The Center of the Good News
As evangelicals, we tend to have a vague sense that the Trinity matters but are not quite sure why. As a doctrine, it seems overly speculative and void of practical benefits, and we'd rather get down to the business of getting more people saved. Questions about its coherence haunt pastors and Sunday school teachers, who often give weak-kneed answers that take more cues from eggs and water than from the revelation of Scripture.
Fred Sanders, professor at the Torrey Honors Institute at Biola University (and a former teacher of mine), argues in The Deep Things of God: How the Trinity Changes Everything (Crossway) that even though we continue to treat the doctrine of the Trinity as an "awkward guest in the evangelical household," it is the necessary backdrop for everything evangelicals emphasize. As he puts it, "The gospel is Trinitarian, and the Trinity is the gospel." His goal is to help evangelicals "embrace the doctrine of the Trinity wholeheartedly and without reserve, as a central concern to evangelical Christianity."
If Sanders accomplished only that, The Deep Things of God would be a notable contribution to the burgeoning literature aimed at helping evangelicals become more thoroughly Trinitarian. But he goes a step further, arguing not only that evangelicals need the Trinity to make sense of the gospel, but that we need it to make sense of ourselves as well. Our current evangelical milieu notwithstanding, Sanders writes that "evangelical Christians have been in reality the most thoroughly Trinitarian Christians in the history of the church."
The claim is a strong one, but Sanders is not capricious. While he acknowledges that the broader tradition of Christian theology has influenced him, Sanders limits himself to specifically evangelical sources to argue that evangelicals' emphases on a personal relationship with Jesus, devotional Bible reading, and conversational prayer are grounded in tacit Trinitarian commitments. Sanders deploys a surprising collage of sources to make his point. He unpacks the Trinitarian commitments of usual evangelical suspects John Piper, Billy Graham, and Francis Schaeffer, but he also incorporates evangelical outliers like Nicky Cruz, the gang leader turned pastor and author of Run, Baby, Run, and reaches back to lesser-known evangelicals, like A. B. Simpson, founder of the Christian and Missionary Alliance.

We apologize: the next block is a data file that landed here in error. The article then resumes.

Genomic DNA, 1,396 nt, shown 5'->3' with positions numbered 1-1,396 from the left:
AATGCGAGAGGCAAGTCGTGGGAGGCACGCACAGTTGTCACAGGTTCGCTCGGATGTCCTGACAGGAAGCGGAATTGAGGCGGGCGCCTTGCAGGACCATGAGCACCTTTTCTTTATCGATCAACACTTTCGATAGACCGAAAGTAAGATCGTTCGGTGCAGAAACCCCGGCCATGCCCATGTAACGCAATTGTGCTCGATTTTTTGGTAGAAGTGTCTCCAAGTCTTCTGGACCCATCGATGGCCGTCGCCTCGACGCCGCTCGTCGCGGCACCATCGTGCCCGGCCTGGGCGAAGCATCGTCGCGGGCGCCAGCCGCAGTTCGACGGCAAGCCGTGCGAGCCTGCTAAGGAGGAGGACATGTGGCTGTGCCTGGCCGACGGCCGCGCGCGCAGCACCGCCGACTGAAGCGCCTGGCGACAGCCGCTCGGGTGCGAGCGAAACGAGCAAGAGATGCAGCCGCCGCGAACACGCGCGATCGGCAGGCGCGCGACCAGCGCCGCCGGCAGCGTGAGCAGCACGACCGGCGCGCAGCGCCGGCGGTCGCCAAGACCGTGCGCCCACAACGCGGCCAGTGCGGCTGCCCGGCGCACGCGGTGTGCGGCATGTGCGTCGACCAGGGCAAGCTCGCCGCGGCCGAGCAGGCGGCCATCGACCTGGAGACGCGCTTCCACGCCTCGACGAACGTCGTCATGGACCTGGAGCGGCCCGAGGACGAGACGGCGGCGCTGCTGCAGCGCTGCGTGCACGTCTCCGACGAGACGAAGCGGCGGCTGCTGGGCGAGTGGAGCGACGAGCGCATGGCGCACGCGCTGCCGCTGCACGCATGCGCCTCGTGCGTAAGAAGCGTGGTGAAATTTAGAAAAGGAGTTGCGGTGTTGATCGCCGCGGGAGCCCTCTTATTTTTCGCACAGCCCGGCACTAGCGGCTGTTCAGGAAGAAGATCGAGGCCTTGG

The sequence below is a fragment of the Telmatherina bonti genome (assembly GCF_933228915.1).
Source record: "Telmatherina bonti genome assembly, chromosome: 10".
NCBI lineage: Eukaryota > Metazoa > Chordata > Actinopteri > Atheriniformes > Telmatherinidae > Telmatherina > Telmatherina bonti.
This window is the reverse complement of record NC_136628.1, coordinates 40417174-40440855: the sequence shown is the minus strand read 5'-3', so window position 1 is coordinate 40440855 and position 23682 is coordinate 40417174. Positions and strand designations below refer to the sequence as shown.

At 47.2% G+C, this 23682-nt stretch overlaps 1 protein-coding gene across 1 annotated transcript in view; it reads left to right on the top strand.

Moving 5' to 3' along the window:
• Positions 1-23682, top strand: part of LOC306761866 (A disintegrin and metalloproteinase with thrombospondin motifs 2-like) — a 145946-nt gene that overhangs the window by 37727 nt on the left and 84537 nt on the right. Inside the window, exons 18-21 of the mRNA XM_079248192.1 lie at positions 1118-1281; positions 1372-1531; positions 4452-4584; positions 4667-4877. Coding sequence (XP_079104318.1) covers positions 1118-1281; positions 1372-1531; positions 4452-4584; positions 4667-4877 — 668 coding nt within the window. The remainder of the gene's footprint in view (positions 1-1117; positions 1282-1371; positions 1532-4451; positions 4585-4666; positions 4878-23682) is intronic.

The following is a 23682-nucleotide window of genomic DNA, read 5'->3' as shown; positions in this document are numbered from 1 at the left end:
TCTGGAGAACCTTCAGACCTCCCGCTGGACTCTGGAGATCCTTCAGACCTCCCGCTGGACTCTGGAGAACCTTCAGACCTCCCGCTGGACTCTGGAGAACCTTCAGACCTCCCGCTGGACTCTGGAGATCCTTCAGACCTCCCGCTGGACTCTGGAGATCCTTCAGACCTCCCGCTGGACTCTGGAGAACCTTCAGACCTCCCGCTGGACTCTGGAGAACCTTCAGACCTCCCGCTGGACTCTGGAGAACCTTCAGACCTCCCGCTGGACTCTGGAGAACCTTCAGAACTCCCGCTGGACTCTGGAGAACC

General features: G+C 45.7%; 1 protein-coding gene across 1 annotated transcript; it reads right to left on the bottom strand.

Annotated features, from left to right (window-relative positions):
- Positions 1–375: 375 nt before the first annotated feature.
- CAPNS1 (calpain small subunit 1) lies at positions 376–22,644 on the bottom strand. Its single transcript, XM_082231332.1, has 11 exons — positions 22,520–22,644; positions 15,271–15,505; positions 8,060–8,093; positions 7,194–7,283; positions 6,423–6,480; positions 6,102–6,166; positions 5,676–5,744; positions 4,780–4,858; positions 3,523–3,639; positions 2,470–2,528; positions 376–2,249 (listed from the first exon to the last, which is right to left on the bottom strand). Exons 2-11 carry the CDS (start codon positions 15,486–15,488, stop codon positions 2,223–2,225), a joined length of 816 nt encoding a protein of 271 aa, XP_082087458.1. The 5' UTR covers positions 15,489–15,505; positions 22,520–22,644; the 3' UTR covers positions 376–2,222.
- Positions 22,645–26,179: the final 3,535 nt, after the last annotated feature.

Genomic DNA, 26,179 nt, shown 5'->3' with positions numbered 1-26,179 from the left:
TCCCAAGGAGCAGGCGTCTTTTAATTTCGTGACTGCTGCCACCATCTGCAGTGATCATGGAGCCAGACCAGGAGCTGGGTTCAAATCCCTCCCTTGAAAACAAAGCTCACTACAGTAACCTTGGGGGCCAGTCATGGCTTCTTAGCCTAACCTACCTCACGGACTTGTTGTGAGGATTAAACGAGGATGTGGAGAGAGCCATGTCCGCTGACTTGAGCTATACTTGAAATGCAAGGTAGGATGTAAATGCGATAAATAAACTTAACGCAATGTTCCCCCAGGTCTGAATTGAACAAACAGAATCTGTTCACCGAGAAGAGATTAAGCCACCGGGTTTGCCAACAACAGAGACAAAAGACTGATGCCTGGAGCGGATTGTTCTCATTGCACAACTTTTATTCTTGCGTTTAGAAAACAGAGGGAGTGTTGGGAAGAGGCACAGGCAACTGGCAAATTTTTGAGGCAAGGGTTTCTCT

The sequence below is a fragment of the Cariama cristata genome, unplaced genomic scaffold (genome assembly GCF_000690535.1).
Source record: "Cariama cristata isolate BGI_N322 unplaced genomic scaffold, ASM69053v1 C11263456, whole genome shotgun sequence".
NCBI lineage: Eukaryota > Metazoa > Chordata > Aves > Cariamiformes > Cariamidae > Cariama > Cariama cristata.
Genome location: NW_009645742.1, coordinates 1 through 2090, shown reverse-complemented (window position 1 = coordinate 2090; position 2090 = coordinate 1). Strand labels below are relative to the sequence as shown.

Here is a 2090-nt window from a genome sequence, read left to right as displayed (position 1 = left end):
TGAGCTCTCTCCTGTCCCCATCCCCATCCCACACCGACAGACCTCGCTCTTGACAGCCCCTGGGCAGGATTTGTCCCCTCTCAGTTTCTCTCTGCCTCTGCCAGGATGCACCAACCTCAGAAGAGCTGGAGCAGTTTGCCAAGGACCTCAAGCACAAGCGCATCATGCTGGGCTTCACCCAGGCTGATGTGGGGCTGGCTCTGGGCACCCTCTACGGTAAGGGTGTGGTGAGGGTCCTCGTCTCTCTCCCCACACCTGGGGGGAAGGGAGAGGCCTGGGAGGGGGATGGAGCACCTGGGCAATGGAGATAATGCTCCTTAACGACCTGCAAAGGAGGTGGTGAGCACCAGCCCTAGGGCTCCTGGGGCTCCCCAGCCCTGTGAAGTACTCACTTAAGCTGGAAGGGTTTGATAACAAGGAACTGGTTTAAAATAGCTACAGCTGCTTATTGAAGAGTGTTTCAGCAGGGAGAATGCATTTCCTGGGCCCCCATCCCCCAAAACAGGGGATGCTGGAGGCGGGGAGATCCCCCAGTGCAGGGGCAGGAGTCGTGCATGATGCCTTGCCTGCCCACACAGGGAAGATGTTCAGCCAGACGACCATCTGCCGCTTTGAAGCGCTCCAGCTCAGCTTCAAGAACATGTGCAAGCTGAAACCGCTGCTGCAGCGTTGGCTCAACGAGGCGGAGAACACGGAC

This charitable and optimistic reading of the evangelical tradition is a refreshing contrast to the constant barrage of criticisms and complaints that evangelicals have grown accustomed to. Sanders is not naïve about evangelical shallowness (indeed, his analysis of evangelicalism's decadence is worth the price of the book alone). Yet the main problem is our alienation from our Trinitarian roots, which extend "not just into the history of the movement, but into the reality of who we are in Christ."
This double dynamic is what makes The Deep Things of God a unique contribution to the ongoing discussion about the shape of the gospel. There is a temptation in the current debate to focus exclusively on whether the gospel includes social justice or not, to ask only who or what God has redeemed, rather than reflect about the nature of the God who redeems. Sanders's contribution is a welcome reminder that regardless of whether the gospel is for society or individuals, its primary purpose is to draw us into the inner life of God. As he puts it, the gospel "not only meets our deepest needs but comes from God's deepest self."